One of the most identifiable Catholic traits that signals to almost everyone acquainted with Catholicism that you are a Catholic - is making the sign of the cross and genuflection. As a Protestant (Evangelical/Charismatic) in my first forays of investigating the Catholic Church I would watch as people would enter the Church, genuflect and make the Sign of the Cross. I had witnessed it before but had just dismissed it as one of those strange unscriptural things Catholics do. But as I began to dip my toe so to speak into the Tiber, I thought I had better find out why.
This article will be split in two – this weeks’ will be on the sign of the cross and next week on genuflection.
The Sign of the Cross
The first known reference to signing with the cross is from Tertullian in the 2nd Century who wrote;
‘In all our travels and movements, in all our coming in and going out, in putting of our shoes, at the bath, at the table, in lighting our candles, in lying down, in sitting down, whatever employment occupies us, we mark our foreheads with the sign of the cross’. Tertullian, De Cor Mil iii.
It seems to suggest the widespread nature of this particular devotion and also that the initial signing was on the forehead, not the larger one that covers our entire bodies as we do now. Tertullian also speaks of a woman signing her bed before she fell to sleep. St Jerome spoke of signing on ones lips. The signing of food and other objects also became common. St Cyril of Jerusalem (313-386AD) wrote:
'Let us then not be ashamed to confess the Crucified. Be the cross our seal, made with boldness by our fingers on our brow and in everything; over the bread we eat and the cups we drink, in our comings and in goings; before our sleep, when we lie down and when we awake; when we are travelling, and when we are at rest'. (Catecheses, xiii, 36).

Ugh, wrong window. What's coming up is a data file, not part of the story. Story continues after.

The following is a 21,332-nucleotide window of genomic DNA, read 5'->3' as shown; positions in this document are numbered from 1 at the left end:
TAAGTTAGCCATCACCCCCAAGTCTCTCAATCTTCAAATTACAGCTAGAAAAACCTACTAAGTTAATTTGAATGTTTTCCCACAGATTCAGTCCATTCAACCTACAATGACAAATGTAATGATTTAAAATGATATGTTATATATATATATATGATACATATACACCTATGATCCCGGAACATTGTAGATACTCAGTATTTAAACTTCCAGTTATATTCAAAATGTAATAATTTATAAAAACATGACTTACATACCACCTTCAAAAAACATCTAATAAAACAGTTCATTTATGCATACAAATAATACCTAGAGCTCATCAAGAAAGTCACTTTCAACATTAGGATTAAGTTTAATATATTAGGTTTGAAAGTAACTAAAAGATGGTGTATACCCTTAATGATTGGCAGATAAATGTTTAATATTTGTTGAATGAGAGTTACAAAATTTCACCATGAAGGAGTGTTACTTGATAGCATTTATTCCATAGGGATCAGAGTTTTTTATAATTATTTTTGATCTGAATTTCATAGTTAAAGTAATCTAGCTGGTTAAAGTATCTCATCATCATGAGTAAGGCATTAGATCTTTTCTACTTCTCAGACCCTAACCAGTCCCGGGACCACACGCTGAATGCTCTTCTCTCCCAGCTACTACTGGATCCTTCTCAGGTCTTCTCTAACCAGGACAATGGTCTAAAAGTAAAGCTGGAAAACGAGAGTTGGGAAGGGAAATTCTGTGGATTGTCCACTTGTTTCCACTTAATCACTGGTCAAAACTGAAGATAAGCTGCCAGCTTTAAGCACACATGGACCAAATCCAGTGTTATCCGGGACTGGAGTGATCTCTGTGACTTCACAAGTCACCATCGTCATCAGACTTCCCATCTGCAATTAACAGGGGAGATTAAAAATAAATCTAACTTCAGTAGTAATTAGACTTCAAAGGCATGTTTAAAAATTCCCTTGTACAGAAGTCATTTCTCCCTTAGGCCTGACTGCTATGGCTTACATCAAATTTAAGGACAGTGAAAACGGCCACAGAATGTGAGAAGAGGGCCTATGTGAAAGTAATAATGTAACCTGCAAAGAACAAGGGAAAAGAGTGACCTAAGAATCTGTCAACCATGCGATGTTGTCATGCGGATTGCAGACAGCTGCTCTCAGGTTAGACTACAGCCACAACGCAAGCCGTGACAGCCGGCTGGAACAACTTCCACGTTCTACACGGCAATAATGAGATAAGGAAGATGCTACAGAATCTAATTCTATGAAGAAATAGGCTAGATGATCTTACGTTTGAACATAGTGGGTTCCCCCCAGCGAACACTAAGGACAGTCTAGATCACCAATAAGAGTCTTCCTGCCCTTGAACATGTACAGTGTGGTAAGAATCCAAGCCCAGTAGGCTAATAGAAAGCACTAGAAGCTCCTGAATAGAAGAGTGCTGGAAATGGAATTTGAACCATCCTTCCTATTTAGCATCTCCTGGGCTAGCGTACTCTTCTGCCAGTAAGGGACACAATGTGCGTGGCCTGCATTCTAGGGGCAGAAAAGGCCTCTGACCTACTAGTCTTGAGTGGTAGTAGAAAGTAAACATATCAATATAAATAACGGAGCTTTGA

The initial signing motion had one thumb or finger but then was changed to two to reflect that Jesus was fully human and fully God. As things developed it moved to a fully body gesture, rather than just on the forehead. It also began to employ the use of three fingers, including the thumb, in making the sign, which was to denote the Blessed Trinity. This was certainly developed in the East but eventually moved to the West as well. The Sign of the Cross is mentioned in homilies of the Anglo Saxon Church by Bede and Aelfric. It is also spoken of in King Henrys Prayer book (11th Century). Eventually Latin Catholicism just used the open hand when making the gesture. The Sign of the Cross is mentioned in too many places to record here, but for the Church, both ancient and modern it became an outward sign of that inward Grace.
Identity politics is all around us today, one group vying with another for attention and status – but our identity lies in the sign of the cross. When we enter the church and place our fingers in holy water and make the sign (not during Covid restrictions of course!) we are linking the crucified Christ with our baptism in which we died to sin and entered the Church as Sons and Daughters. When we make this sign, we identify with the God who came to Us and became God with Us. If done with the 2 fingers and thumb, this speaks of our Blessed Trinity, it speaks of the death and resurrection of Christ and the coming of the Holy Spirit. As many writers and Saints throughout Church attested it is a shield against the evil one, having been and is used in exorcisms. But more deeply it is a shield because when we do it, in faith, the bible teaches us that faith is a shield against the fiery darts of the evil one. When the Gospel is read and we make the sign on our heads, lips and heart - we are asking God to bless our heart and mind to be open to the Gospel and then bless our lips to speak it (like in Isaiah 6). It therefore is preparing us for the world as men and women who follow Christ and share His love. Making this Sign then links us deeply with God, it brings us close to Him and acts as a way of refocusing us on Him and being sharers of Christ to the world.
Not so strange after all
As I said at the start, I had previously disregarded the sign as a strange Catholic practice. It is of course not merely Catholic, Orthodox as well as some Protestant traditions use it – and it is certainly not strange. When I enter Church now and make the sign I know that I am saying to God I believe and follow you. Next time you go to Mass or indeed go anywhere, make the Sign of the Cross and reflect on the deep significance of this seemingly simple gesture.